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Sebastian Mallaby, Columnist

The World Bank's Force of Nature

By Sebastian Mallaby
Monday, September 27, 2004; Page A19

The Kerry-Bush face-off is a global election, handicapped and gossiped about from Tokyo to Trieste. But there's another global contest brewing, a little off the radar screen. It is a contest that features Colin Powell and Bill Clinton. It is a contest that could influence the global agenda. It is the contest to become the next president of the World Bank -- and master of some $20 billion in loans each year to the world's poorest countries.

There are no officially declared candidates as yet, and the winner won't be known until after the U.S. election. But the rumor mill is churning hard: There's whispering of Powell and Clinton, but also of Robert Zoellick, President Bush's trade czar, and Stan Fischer, former No. 2 at the International Monetary Fund.

Jim Wolfensohn (Juda Ngwenya -- Reuters)

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And then there is another candidate, who should not be overlooked. The man who replaces Jim Wolfensohn, the bank's larger-than-life incumbent, may turn out to be none other than that very same Jim Wolfensohn.

Some whisperers doubt this possibility. In nearly a decade as World Bank chief, Wolfensohn has infuriated people on a bipartisan basis, and he will soon turn 71. But having gotten to know Wolfensohn as I've written a book about his time at the bank, I'm not fool enough to rule him out. He is a screamer, a schemer, an astonishing force of nature. If there's something that he wants, he usually winds up getting it.

Even before he went to the World Bank, Wolfensohn had racked up quite a résumé. He was an Olympic athlete. He amassed a fortune of more than $100 million on Wall Street. He played his cello alongside Yo-Yo Ma and Isaac Stern and Vladimir Ashkenazy. He was the chairman of the Kennedy Center for the Performing Arts, of Carnegie Hall in New York and of the Institute for Advanced Study at Princeton; he won the Gay Men's Health Crisis Award for Distinguished and Pioneering Philanthropy. You could never quite be sure who was going to appear at his Manhattan offices. It might be Jimmy Carter, or the queen of the Netherlands, or an opera singer, or a basketball player, or a Harlem dance group, or a South American president.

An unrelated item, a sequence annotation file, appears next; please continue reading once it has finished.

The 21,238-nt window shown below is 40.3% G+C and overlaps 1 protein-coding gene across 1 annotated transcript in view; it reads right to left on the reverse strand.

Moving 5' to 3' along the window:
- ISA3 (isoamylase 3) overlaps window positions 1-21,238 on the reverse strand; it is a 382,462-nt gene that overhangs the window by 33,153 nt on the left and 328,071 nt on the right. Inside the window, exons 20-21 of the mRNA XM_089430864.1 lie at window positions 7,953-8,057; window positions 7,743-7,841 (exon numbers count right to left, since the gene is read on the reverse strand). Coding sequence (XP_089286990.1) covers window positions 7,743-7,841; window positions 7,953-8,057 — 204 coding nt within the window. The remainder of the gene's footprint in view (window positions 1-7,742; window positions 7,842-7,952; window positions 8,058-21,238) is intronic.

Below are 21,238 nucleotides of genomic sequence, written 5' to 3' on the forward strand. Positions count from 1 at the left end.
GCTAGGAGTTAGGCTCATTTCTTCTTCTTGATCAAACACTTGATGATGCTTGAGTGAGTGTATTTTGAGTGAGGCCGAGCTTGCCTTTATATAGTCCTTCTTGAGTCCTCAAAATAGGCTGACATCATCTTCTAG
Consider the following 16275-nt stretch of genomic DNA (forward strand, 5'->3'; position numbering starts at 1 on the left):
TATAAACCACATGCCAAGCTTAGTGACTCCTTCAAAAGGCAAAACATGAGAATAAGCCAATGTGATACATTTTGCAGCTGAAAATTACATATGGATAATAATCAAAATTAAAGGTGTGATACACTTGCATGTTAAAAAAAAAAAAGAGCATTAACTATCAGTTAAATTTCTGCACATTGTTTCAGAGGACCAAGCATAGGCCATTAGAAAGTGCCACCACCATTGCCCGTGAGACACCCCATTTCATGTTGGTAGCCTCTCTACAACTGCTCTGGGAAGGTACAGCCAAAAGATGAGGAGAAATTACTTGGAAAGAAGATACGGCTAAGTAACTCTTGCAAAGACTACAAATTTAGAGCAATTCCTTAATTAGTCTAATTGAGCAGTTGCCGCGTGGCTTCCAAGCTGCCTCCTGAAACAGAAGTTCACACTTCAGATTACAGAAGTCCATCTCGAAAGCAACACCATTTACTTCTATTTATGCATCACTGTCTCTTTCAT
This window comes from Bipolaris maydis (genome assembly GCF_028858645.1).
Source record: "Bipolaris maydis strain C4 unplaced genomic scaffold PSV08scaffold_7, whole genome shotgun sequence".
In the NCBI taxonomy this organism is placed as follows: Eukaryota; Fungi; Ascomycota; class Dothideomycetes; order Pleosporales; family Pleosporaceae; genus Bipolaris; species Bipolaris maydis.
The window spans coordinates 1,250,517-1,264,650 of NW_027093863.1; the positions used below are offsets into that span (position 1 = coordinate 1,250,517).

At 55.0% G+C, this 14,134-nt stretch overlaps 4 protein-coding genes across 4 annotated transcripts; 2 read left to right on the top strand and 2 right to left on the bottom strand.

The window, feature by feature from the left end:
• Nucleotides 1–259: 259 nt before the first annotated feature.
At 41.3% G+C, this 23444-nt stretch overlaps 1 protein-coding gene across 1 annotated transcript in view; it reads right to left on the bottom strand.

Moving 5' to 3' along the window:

The World Bank president gets appointed by the U.S. government, and when the job last came open, in 1995, Treasury Secretary Robert Rubin did not want Wolfensohn to get it. Rubin seldom lost an economic policy battle during the Clinton years, so his opposition looked insurmountable. But phone calls from around the world began to blitz Rubin's colleagues, and each caller emphasized Wolfensohn's Renaissance-man achievements. Wolfensohn was known and loved in environmental circles, in population-control circles and in financial circles, naturally: He ran circles around all his opponents. His lobbying won him an audience with Bill Clinton, and the World Bank job was his. The candidate charmed the president so completely that Clinton celebrated his birthday at Wolfensohn's home just five months later.

Twice during his World Bank tenure, the whisperers intimated that Wolfensohn was on the outs. In 1999, when his first five-year term was coming up for renewal, the Clinton Treasury was mad at him: He was harboring Joe Stiglitz, the bank's grenade-throwing chief economist, and Stiglitz had savaged the Clintonites during the Asian financial crisis. There was talk that Treasury Secretary Lawrence Summers wanted to make Wolfensohn's reappointment conditional upon Stiglitz's dismissal. But Wolfensohn rode out this storm serenely, confident that Clinton's backing was solid. I once asked him how he would have responded to a Summers ultimatum. "I'd have told him to [expletive] himself," Wolfensohn responded.

Wolfensohn faced another storm at the start of the Bush administration. Treasury Secretary Paul O'Neill took such a dislike to Wolfensohn's flashy charm that he sought out candidates to replace him. But Wolfensohn proved his mettle once again. He cultivated Colin Powell at the State Department and worked hard at the White House. At a meeting in March 2002, when O'Neill tried to provoke a fight with Wolfensohn that might have provided the excuse to push him out, Wolfensohn responded with a quiet calm. Unbeknownst to O'Neill, he had just come from a warm meeting with Condoleezza Rice at the White House. The Treasury secretary could rant as loudly as he might please; Wolfensohn had outflanked him.

At the World Bank's 60th anniversary meetings this weekend, Wolfensohn will be campaigning behind the scenes, hosting the visiting finance ministers, hearing all they have to say, intimating his agreement. His public position, naturally, is that he isn't necessarily a candidate, and perhaps in the end he won't be. But Wolfensohn loves his position on the global stage as he loves life, and he has a roaring, restless passion for the bank's poverty-fighting mission. Three billion people, half of all humanity, live under the $2-a-day line. It's going to take a lot to separate this man from his mission.


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